Archive for the ‘Supriya Choudhury’ Category

Supriya Choudhury

Posted: January 26, 2018 in Supriya Choudhury

Saddened by the news of the demise of Supriya Choudhury this morning… She was one of those rare beauties to have ever graced the Bengali screen. Of her performances, probably MEGHE DHAKA TARA was her best. I also liked her in KOMAL GANDHAR as a theatre artiste caught between two men, and the climatic sequence in the film with the chant ‘Dohai Ali, dohai ali..’ in the background where she walks up the stairs towards her ‘chosen one’ remains embedded in memory. Her pairing with Uttam Kumar resulted in several hits but I can’t recall these movies now. Her role of the call girl in CHOWRINGHEE parallels her character Nita in MEGHE DHAKA TARA.


The last film that I remember of hers – ATHIYASAJAN by Raja Sen, which dealt with the subject of euthanasia, and had the veteran actor Soumitro Chatterjee playing her husband, which captured effectively the plight of the elderly and the older generation, to cope with shifting societal standards… My Ma told me today that in an interview of hers, she mentioned that she outlived her eleven siblings and joked that ‘Jomer dut o amar khetre phire chole jai’ (Yama returns without me every single time). Well, today he didn’t…RIP Benudi..




Atmiyo Swajan (1998) - Bengali Movie Watch Online

ATMIYOSWAJAN marks a high in the career of director Raja Sen. The film deals with the inability of idealistic parents (Soumitro Chattopadhyay & Supriya Choudhury) to cope with shifting values of the next generation seen through the unfolding of events in the lives of their children. Except for the idealistic eldest son (Dipankar Dey) the other two sons (youngest played by Sabyasachi Chakraborty) & two daughters (Rituparna Sengupta and Shakuntala Barua) with their spouses (Chaiti Ghoshal, Tapas Pal) have been the elderly duo’s (parents) reason to worry about.
The various chain of events build up the angst to such a level that they contemplate undergoing ‘Euthanesia’ (Soumitro tells his friend that in 1983 the well-known writer Arthur Koestler underwent Euthanesia ) and thereafter suicide by consuming an overdose of sleeping pills.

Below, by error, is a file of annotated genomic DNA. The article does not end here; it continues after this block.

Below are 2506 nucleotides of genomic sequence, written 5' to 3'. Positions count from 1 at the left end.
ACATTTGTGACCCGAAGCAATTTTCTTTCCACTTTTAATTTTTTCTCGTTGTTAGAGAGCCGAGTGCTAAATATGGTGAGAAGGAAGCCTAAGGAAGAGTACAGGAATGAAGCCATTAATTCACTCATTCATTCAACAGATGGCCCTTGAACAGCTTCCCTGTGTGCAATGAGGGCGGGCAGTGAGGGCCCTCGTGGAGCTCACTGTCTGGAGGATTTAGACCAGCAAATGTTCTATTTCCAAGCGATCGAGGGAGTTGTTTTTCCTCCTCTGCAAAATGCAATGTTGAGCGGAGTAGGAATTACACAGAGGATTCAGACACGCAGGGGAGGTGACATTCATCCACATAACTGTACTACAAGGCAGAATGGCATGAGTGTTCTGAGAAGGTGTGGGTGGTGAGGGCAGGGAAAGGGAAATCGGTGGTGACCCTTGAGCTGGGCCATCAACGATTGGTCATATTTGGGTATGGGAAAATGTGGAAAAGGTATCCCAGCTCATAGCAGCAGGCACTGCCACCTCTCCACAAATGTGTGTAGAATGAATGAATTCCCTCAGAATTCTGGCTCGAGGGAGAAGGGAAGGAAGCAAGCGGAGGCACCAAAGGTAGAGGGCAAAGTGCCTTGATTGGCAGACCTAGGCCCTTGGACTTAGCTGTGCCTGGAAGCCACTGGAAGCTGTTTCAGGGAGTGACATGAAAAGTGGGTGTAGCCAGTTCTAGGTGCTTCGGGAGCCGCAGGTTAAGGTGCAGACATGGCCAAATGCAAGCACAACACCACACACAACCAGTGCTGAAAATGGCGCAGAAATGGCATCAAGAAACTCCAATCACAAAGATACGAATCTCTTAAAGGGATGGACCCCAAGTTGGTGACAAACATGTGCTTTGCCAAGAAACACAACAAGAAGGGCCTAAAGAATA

The director (or is it the writer?) opines that women are better at handling stress in the face of crisis, and barring a tragedy the film ends on a positive note ….
Like Ray’s SHAKHA PROSAKHA the film focuses on corruption and an all round decay. The strong cast delivers terrific performances. Especially Sabyasachi Chakraborty as the hard-drinking son (Ami kono din bhabi ni je ei bhabe tomar ghar e dukhbo – he tells his father upon entering his room in an inebriated state) is brilliant.
Rating: 3.9 out of 5



Directed by Pinaki Mukherjee based on a novella by eminent writer Sankar. The film revolves around characters who are employees and visitor of a hotel – hotel Shahjahan.
A rich socialite lady and social worker Mrs. Pakrashi (Dipti Roy) working for emancipation of women can’t face the fact that her son Anindya Pakrashi (Biswajit) loves a call girl Karobi (Supriya Devi) who was in the oldest profession of the world because of several dependent family members. What is interesting is that the lady Mrs. Pakrashi too has skeletons in her closet. As the manager of the hotel Seta Bose (SB, played with aplomb by Uttam Kumar) tells his co-worker Sankar (Subhendu Chaterji) “Mrs Pakrashi is a regular visitor in our hotel. She is a social worker during daylight and sort of a cougar at night. Once she lodged herself with a French toy boy in one of our private suites.”